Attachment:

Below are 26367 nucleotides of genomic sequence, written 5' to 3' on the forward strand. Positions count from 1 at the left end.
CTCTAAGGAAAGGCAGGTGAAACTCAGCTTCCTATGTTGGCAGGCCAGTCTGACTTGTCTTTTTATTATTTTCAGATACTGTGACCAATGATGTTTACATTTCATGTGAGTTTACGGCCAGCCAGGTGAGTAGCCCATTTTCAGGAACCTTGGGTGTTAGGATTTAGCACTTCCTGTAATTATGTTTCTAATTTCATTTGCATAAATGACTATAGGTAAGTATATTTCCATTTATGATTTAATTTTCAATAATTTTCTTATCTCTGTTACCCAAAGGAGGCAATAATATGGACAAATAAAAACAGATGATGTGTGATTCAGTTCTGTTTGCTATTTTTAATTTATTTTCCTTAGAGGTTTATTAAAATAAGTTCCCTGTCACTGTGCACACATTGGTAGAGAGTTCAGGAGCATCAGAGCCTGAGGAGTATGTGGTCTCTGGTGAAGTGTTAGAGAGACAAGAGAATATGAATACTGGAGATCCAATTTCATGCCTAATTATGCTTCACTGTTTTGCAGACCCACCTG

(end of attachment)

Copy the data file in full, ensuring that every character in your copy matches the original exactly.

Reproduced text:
Below are 26367 nucleotides of genomic sequence, written 5' to 3' on the forward strand. Positions count from 1 at the left end.
CTCTAAGGAAAGGCAGGTGAAACTCAGCTTCCTATGTTGGCAGGCCAGTCTGACTTGTCTTTTTATTATTTTCAGATACTGTGACCAATGATGTTTACATTTCATGTGAGTTTACGGCCAGCCAGGTGAGTAGCCCATTTTCAGGAACCTTGGGTGTTAGGATTTAGCACTTCCTGTAATTATGTTTCTAATTTCATTTGCATAAATGACTATAGGTAAGTATATTTCCATTTATGATTTAATTTTCAATAATTTTCTTATCTCTGTTACCCAAAGGAGGCAATAATATGGACAAATAAAAACAGATGATGTGTGATTCAGTTCTGTTTGCTATTTTTAATTTATTTTCCTTAGAGGTTTATTAAAATAAGTTCCCTGTCACTGTGCACACATTGGTAGAGAGTTCAGGAGCATCAGAGCCTGAGGAGTATGTGGTCTCTGGTGAAGTGTTAGAGAGACAAGAGAATATGAATACTGGAGATCCAATTTCATGCCTAATTATGCTTCACTGTTTTGCAGACCCACCTG